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Solving Quadratic Equations by Completing the Square
Graphing Logarithmic Functions
Division Property of Exponents
Adding and Subtracting Rational Expressions With Like Denominators
Rationalizing the Denominator
Multiplying Special Polynomials
Functions
Solving Linear Systems of Equations by Elimination
Solving Systems of Equation by Substitution and Elimination
Polynomial Equations
Solving Linear Systems of Equations by Graphing
Quadratic Functions
Solving Proportions
Parallel and Perpendicular Lines
Simplifying Square Roots
Simplifying Fractions
Adding and Subtracting Fractions
Adding and Subtracting Fractions
Solving Linear Equations
Inequalities in one Variable
Recognizing Polynomial Equations from their Graphs
Scientific Notation
Factoring a Sum or Difference of Two Cubes
Solving Nonlinear Equations by Substitution
Solving Systems of Linear Inequalities
Arithmetics with Decimals
Finding the Equation of an Inverse Function
Plotting Points in the Coordinate Plane
The Product of the Roots of a Quadratic
Powers
Solving Quadratic Equations by Completing the Square

Polynomial Equations

Polynomial Equations in Disguise

The standard format (or standard form) for the formula of a polynomial equation is:

y = c0 + c1·x + c2·x2 + ... + cn·xn

where the powers of x must be positive integers and the letters c0, c1, … , cn represent numbers.

The formulas of polynomial equations sometimes come expressed in other formats, such as factored form or vertex form. The specific format that the formula of a polynomial equation is expressed in does not matter so much – you can always convert the formula to standard form by foiling to check that the formula really is the formula of a polynomial equation.

Example

Figure 2 shows the graph of a quadratic equation.

(a) Find a formula for the quadratic equation expressed in vertex form.

(b) Find a formula for the quadratic equation expressed in standard form.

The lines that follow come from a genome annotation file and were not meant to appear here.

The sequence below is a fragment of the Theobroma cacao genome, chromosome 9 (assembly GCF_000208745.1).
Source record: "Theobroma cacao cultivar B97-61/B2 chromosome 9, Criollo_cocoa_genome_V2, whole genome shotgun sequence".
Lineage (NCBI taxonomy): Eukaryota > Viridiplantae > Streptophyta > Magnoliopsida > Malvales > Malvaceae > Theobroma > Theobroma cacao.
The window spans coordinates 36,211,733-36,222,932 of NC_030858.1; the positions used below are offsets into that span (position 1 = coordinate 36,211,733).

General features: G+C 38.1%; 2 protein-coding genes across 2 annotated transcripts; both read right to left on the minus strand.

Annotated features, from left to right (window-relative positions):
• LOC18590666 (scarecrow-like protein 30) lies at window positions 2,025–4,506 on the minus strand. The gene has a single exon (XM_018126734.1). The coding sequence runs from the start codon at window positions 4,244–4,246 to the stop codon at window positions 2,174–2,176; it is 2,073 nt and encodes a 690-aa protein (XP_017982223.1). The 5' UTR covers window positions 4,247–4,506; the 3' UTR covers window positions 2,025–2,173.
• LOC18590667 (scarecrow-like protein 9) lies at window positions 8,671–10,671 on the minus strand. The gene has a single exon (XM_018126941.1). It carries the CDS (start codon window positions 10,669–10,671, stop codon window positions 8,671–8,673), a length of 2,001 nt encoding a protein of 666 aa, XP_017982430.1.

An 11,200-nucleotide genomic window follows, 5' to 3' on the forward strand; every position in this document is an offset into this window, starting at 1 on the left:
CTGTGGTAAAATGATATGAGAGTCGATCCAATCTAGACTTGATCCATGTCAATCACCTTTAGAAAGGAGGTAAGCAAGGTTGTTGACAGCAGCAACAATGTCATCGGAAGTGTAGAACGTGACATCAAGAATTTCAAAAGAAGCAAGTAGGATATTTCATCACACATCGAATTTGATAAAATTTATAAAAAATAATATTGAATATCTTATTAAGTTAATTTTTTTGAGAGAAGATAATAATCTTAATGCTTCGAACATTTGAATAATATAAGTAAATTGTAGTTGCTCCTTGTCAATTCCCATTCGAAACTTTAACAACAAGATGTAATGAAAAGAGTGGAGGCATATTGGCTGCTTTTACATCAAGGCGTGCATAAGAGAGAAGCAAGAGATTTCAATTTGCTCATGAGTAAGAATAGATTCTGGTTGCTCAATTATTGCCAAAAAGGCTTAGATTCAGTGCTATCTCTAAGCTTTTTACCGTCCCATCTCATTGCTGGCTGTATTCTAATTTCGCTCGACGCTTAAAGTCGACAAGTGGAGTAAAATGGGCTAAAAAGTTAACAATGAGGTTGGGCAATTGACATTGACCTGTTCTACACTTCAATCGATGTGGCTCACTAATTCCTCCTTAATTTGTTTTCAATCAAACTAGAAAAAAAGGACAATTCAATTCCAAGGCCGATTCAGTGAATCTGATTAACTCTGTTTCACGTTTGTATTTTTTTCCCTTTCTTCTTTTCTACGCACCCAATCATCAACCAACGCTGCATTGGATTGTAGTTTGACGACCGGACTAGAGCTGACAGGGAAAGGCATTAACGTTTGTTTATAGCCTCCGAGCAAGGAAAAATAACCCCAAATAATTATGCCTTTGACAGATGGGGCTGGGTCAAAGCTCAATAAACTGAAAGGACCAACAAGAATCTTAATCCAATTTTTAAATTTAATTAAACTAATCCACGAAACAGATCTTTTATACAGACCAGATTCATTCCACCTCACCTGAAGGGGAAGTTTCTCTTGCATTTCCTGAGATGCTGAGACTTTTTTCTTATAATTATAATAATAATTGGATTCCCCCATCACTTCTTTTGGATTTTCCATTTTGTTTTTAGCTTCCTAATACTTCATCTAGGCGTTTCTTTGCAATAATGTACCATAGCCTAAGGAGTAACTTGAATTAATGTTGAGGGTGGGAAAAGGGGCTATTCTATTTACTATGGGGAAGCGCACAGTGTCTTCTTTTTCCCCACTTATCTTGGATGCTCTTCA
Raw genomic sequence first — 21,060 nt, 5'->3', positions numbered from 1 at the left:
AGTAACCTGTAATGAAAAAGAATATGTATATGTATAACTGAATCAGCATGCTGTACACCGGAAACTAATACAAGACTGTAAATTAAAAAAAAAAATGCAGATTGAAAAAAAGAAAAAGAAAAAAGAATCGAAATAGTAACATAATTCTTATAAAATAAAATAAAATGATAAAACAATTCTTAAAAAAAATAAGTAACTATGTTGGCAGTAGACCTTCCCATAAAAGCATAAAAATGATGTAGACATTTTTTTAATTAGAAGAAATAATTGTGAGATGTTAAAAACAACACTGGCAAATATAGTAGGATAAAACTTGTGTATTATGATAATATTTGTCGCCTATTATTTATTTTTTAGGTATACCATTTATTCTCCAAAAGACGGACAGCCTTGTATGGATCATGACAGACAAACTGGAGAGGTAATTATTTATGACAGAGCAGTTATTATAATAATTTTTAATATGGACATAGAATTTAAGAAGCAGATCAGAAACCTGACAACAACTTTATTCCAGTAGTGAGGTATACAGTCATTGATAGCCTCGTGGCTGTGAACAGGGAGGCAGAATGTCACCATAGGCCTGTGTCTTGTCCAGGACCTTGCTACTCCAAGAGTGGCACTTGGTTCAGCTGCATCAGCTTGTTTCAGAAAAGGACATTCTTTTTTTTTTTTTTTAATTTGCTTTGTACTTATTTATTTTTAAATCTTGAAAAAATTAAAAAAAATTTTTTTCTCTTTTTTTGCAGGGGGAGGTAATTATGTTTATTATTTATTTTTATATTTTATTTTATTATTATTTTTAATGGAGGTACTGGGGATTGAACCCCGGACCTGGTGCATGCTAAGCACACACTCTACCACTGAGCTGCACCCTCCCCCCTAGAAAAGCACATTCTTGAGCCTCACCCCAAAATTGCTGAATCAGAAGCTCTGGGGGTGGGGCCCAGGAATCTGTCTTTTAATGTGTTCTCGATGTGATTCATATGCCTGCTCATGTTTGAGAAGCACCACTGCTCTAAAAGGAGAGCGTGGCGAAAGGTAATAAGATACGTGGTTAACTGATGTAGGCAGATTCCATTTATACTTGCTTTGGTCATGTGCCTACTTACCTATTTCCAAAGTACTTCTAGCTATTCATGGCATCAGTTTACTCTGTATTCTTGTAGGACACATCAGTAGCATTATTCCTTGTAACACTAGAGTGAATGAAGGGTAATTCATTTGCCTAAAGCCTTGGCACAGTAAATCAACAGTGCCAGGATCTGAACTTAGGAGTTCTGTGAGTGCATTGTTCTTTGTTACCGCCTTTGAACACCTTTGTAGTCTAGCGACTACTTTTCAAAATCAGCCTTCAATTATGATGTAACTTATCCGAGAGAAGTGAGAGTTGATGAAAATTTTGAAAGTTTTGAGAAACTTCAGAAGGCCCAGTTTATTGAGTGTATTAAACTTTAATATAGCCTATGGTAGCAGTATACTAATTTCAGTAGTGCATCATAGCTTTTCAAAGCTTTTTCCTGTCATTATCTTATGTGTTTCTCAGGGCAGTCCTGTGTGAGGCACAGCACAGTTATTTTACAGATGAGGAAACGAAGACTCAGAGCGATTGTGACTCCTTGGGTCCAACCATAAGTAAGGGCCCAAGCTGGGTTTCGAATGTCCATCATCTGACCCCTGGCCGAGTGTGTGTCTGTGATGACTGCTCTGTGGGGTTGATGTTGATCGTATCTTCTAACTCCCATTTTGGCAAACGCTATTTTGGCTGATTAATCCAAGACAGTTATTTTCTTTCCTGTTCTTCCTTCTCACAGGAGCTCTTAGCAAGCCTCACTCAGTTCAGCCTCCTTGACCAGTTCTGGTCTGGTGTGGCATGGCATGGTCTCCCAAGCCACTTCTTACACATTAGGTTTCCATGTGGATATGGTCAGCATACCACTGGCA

(c) Is the equation that you have found a formula for a polynomial equation or not?

Figure 1: Find the formula of this quadratic equation.

Solution

(a) The vertex form of a quadratic equation looks like: 

y = a · (x - h)2 + k,

where the letter h is the x-coordinate of the vertex and the letter k is the ycoordinate of the vertex. Figure 1 shows that the x-coordinate of the vertex is equal to 3 and that the y-coordinate of the vertex is equal to 1. This means that the vertex form of this quadratic will be: 

y = a · (x - 3)2 +1.

All that remains is to find the numerical value of the constant a. To do this, you can use the x- and y-coordinates of any other point (i.e. other than the vertex) that lies on the quadratic – for example the point (0, 4) shown in Figure 2. To work out the value of a we will plug x = 0 and y = 4 into the vertex form and then solve for a. 

4 = a · (0 - 3)2 +1. 

4 = a · 9 +1. 

3 = a · 9.

So, the equation for the quadratic equation shown in Figure 1 (expressed in vertex form) is: 

To convert this equation from vertex form to standard form, you can expand by FOILing and then collect like terms. 

(Expand the (x – 3)2 by FOILing)

(Multiply through by one third) 

(Combine the like terms)

So, the equation for the quadratic equation shown in Figure 2 (expressed in standard form) is: 

(c) This is a polynomial equation because the formula consists of powers of x added together. All of the powers that appear are positive integers.

Example

Figure2 (see below) shows the graph of a quadratic equation.

(a) Find a formula for the quadratic equation expressed in factored form.

(b) Find a formula for the quadratic equation expressed in standard form.

(c) Is the equation that you have found a formula for a polynomial equation or not?

Figure 2: Find the formula of this quadratic equation.

Solution

(a) The x-intercepts of the quadratic shown in Figure 2 are located at x = 1 and x = 4. This means that the factored form of the quadratic equation must look something like this: 

y = a · (x -1) · (x - 4).

The factored form must have a factor of (x - 1) to ensure that when you plug in x = 1 the value of y will be equal to zero. The factored form must also have a factor of (x - 4) to ensure that when you plug in x = 4 the value of y will be equal to zero.

To determine the numerical value of a you can plug in the x- and y-coordinates of any other point on the quadratic graph (i.e. any point other than one of the xintercepts) and solve for a. Figure 2 shows that the point (0, -2) lies on the graph, so you can plug in x = 0 and y = -2 into the factored form. Doing this: 

-2 = a · (0 -1) · (0 - 4) 

-2 = a · 4 

So, the equation of the quadratic equation from Figure 2 (written in factored form) is:

(b) To convert this equation to standard form, you can expand by FOILing and then simplify (if necessary). Doing this: 

(Expand by FOILing)

(Multiply through by  - beware of “-” signs)

(c) This is a polynomial equation because the formula consists of powers of x added together. All of the powers that appear are positive integers.

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